here’s a question about resetting files permissions on Ubuntu with cfexecute.
current file permissions:
desired file permissions:
chown myuser:myuser /home/myuser/mydir/myfiles.csv
running the above shell command at command prompt works fine.
however, turning it into a shell script named “mysh.sh” containing the following content:
chown myuser:myuser /home/myuser/mydir/myfiles.csv
(then run chmod a+r to set globally executiable )
then run the shell script, it faild to be executed sucessfully,
err msg: “Operation not permitted”
I could “sudo mysh.sh” and then supply root password,
However, I need to execute this shell script via cf’s cfexecute,
Put the sudo in the shell script:
echo <password> | sudo -S chown myuser:myuser /home/myuser/mydir/myfiles.csv
Side note: This is pretty insecure, obviously. I believe you can encrypt the password and pass the encrypted version to sudo but ymmv.
@ddspringle thanks for the idea. Yes, indeed I’m concerned about pwd. Just for the hack, how would we encrypt the pwd, I guess some algo that Ubuntu supports natively, would you mind pm me?
Thank you, I’ll look into it.
The better way would be to allow the lucee group / user to manipulate the file (s) in question versus passing a password to the environment & hoping you never suffer a beach.
Right. How via lucee code?
Why do you need to constantly change permissions on files?
Once permissions are set correctly, there should be no reason to constantly have to update file permissions.
Lets assume Lucee runs as “LuceeAPP” user with the group “LuceeAPP”
Lets assume that Lucee is intergrated with Apache, and Apache runs as “apache” in the group “apache”
Lets assume that “myuser” keeps touching, creating, modifying, downloading or whatever “myfiles.csv”
We will assume that FollowSymlinks is set in Apache configuration and that you are using some Debian version.
as root or sudo
ln -s /var/www/yourVhostorHTML/mydir /home/myuser/mydir/
That creates a link apache can follow and see
Next make sure that lucee, apache can manipulate that directory
usermod -a -G myuser apache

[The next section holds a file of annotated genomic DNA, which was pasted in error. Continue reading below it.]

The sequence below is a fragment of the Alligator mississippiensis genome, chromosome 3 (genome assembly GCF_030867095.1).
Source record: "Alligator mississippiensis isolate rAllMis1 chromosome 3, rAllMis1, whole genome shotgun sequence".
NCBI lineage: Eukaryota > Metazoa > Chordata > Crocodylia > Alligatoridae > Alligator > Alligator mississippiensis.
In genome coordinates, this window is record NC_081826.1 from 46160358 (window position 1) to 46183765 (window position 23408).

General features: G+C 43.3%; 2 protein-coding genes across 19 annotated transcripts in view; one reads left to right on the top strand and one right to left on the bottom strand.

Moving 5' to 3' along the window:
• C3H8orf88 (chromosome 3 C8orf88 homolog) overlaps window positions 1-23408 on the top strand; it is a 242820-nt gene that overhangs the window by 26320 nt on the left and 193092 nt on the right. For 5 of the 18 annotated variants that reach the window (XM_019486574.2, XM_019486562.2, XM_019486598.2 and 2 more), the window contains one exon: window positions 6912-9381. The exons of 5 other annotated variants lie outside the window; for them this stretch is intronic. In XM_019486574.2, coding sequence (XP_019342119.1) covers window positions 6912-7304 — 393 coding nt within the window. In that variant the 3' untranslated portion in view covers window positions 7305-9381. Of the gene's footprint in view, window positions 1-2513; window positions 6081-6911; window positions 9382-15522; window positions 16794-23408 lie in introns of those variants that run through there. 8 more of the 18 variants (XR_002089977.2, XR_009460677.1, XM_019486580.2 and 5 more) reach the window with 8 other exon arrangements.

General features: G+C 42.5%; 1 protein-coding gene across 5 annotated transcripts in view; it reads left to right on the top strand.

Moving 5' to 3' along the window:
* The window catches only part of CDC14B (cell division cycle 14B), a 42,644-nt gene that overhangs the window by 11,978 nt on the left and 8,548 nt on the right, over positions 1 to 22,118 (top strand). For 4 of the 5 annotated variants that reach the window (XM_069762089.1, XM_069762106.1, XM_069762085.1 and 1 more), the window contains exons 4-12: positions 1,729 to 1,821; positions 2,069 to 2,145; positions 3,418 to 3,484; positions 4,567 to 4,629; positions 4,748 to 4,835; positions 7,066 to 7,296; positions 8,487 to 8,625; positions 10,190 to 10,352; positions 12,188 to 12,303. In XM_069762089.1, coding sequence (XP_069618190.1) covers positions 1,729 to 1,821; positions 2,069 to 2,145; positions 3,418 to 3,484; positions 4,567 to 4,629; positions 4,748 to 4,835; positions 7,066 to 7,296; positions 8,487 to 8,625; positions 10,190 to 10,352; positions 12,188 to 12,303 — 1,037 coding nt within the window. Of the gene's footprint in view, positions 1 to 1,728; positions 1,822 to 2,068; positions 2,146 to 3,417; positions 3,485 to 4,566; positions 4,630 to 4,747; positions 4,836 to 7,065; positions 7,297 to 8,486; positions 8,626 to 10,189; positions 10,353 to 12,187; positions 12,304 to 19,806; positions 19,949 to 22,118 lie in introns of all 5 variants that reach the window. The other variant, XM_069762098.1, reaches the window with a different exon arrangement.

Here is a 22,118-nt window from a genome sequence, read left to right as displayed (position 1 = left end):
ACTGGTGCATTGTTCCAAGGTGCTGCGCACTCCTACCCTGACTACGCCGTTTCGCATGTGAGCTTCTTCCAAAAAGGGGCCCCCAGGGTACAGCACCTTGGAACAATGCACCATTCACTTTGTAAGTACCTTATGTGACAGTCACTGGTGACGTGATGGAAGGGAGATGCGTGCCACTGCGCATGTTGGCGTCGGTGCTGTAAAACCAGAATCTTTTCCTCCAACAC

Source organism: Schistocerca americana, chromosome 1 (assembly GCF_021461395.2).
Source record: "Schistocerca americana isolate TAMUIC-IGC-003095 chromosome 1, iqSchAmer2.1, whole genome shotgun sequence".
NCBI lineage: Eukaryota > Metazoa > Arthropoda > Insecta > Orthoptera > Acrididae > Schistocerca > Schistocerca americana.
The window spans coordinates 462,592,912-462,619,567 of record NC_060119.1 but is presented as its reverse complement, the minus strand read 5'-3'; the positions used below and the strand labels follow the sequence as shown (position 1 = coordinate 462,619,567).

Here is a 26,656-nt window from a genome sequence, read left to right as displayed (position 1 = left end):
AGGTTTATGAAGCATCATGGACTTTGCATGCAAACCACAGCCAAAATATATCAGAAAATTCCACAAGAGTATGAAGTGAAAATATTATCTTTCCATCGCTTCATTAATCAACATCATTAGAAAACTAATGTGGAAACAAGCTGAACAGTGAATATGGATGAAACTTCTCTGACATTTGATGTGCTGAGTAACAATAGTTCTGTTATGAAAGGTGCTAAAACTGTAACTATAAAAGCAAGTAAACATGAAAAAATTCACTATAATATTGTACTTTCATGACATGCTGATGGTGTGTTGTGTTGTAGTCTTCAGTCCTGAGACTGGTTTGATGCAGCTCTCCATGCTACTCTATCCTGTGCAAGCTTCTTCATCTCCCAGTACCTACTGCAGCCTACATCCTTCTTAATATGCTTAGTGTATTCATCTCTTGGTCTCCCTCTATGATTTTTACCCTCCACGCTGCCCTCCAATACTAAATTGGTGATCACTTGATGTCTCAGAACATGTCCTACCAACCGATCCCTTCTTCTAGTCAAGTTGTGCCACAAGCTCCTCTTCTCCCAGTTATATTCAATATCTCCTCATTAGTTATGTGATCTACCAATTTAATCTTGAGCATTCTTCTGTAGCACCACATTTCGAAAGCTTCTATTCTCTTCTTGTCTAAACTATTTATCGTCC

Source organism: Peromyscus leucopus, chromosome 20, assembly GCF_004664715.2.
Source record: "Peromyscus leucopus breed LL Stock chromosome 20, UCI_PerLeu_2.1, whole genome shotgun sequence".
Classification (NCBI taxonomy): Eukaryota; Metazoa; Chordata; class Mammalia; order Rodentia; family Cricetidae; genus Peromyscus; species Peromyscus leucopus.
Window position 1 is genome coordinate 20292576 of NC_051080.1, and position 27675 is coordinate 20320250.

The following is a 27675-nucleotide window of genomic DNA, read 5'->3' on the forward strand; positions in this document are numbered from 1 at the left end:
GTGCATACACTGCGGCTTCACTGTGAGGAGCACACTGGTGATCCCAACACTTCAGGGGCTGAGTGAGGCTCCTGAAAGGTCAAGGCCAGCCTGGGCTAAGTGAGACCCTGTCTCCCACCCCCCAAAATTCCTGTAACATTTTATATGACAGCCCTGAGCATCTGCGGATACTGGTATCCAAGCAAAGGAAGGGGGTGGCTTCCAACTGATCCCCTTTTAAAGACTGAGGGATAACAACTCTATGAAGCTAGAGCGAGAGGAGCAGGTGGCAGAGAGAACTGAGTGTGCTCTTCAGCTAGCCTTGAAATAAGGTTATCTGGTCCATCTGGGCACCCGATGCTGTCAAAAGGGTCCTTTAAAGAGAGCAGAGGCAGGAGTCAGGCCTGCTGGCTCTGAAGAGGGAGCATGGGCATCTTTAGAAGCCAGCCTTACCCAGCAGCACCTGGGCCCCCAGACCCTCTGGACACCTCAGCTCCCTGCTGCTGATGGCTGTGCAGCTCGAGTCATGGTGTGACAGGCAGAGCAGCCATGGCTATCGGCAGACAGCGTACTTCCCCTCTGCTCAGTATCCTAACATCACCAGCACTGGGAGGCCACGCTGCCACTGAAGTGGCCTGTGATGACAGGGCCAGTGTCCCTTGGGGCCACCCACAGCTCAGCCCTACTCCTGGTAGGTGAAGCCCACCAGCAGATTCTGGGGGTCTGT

usermod -a -G myuser LuceeAPP
Now run your shell script using the path /yourwebroot/mydir/
As for the manipulation of files via Coldfusion / CFML / Lucee
cffile & cfdirectory are the tags you could use.
Lucee docker image. let me think… thanks.
I registered the issue w/ the docker containers running as root here - it didn’t get any traction.
The wizards at Ortus were more responsive:
And provided a “USER” option with the container, so you can deal with these sorts of issues. Follow their documentation to determine how best to do that.
With the containers I make, I generally roll my own container w/ a user with a uid of 1000 if I know it’s going to be used for local development, because if your VM has an unpriv user, and you’re the only user on it, it’s probably UID 1000.
1000% agree that instead of doing gymnastics with sudo, you should just set your permissions appropriately.
Another way to deal with it is to leverage SGID directories… It won’t reset the owner to root, but it WILL reset the group ownership to match the directory. That may be enough if your umask is set to something like 002 or 007 instead of the default of 022.
chmod g+s /home/myuser/Workspaces
When you write files into /home/myuser/Workspaces it will be chgrp’d to the user who owns Workspaces.
And since my original email response never made it to the list:
- a+r is READ, a+x is EXECutable
- The first line should tell linux what to use as the interpreter - so it should look like:
#!/bin/sh chown myuser:myuser /home/myuser/mydir/myfiles.csv
Other comments - no matter how you encrypt your password, it will be passed unencrypted to sudo, so it can be intercepted.
If lucee is running unprivileged, the best bet is to use the same UID/GID as your dev user. (I believe in other threads I had recommended switching to CommandBox - if you used CommandBox on your host instead of a docker container, it WOULD be running unprivileged as your user account by default.)
If lucee is running as root, sudo is completely unnecessary, as is a password. Just chown and be done with it. But it illustrates that your code, i.e. Lucee, can change ownership of any file in your container AND any file exposed via a volume mount. It can also chmod anything, rm -rf anything, or do anything root can, which is a lot. Which is why it’s generally a bad idea to run internet accessible services as root unless it’s strictly necessary. Docker has also been known to have bugs (in runc, containerd or other pieces) that prevent security encapsulation and allow root escape. They fix them quickly… but that’s not the point.
if lucee is running unprivileged as someone OTHER than the UID/GID you want, you can use sudo and /etc/sudoers to indicate Lucee’s user doesn’t need a password to run chown. It’s better than running Lucee as root, but only slightly - you can control which commands can be run through sudo, but giving access to chown still exposes a lot of surface area.
@joe.gooch thank you very much for taking the trouble of resolving it. My ultimate solution would be an architectural upgrade, which will bypass file privilege manipulation entirely. Much appreciated.